Don't you ever have a random toy appear in your backyard? Growing up, we found balls and Barbie Dolls thrown over the fences, but we never had anything like this appear:
One day, this old fashion seesaw just ended up in our garden. Thank you to whoever left it back there. It has to be our most fun science toy yet. This toy taps into pivot points and moment arms (read, PHYSICS is written all over it).
If you find an old seesaw, inspect it first to make sure it won't fall apart on you. Then climb on it and start playing. It works better if the seesawers are closer in weight than J and his daddy. J climbed aboard with our neighbor girl, who is maybe at most 3-5 lbs heavier and both J and our neighbor girl had a great time transferring their weight back and forth on the seesaw.
Play with moment arms. Push on different parts of the seesaw and see how the other side responds. Is it harder or easier to lift the weight when you push further away from the center.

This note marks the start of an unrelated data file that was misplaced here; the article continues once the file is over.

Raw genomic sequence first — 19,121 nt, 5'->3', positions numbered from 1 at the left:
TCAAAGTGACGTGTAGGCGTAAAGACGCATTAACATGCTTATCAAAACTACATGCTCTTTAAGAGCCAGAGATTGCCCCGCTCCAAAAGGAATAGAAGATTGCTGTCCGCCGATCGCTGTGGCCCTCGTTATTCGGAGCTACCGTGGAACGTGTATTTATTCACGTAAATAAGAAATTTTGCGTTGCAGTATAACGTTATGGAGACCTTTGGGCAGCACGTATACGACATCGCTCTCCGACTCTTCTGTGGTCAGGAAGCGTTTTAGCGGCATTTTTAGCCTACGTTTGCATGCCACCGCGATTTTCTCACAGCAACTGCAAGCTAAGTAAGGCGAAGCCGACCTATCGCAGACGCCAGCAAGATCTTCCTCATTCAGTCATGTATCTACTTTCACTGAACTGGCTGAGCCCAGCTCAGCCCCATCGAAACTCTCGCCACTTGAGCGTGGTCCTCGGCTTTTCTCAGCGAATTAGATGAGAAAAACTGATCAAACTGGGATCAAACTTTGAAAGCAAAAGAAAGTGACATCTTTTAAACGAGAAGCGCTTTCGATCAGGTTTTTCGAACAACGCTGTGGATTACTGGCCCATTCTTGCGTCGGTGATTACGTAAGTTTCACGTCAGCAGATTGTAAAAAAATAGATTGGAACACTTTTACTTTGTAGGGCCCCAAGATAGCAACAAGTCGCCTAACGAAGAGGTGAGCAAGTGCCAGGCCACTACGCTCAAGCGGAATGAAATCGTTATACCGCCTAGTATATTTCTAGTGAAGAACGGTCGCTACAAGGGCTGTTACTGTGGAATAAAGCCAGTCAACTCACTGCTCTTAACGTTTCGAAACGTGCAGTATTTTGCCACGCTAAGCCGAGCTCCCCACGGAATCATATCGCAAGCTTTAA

What happens when you lean back? What happens when you lean forward? What's the most weight you can lift with the seesaw?
Have fun with science!
Please support some September projects that helped me out last month
Presents for low income Medford Kids:
http://www.refresheverything.com/birthdayparties, text 108304 to 73774
NC Elementary Schools:
http://www.refresheverything.com/forestpines, text 108674 to 73774
http://www.refresheverything.com/stoughpta, text 108654 to 73774
I don't think they helped me directly, but there's also a project for building a science museum for kids in Baton Rouge:
http://www.refresheverything.com/sciencerocks, text 108949 to 73774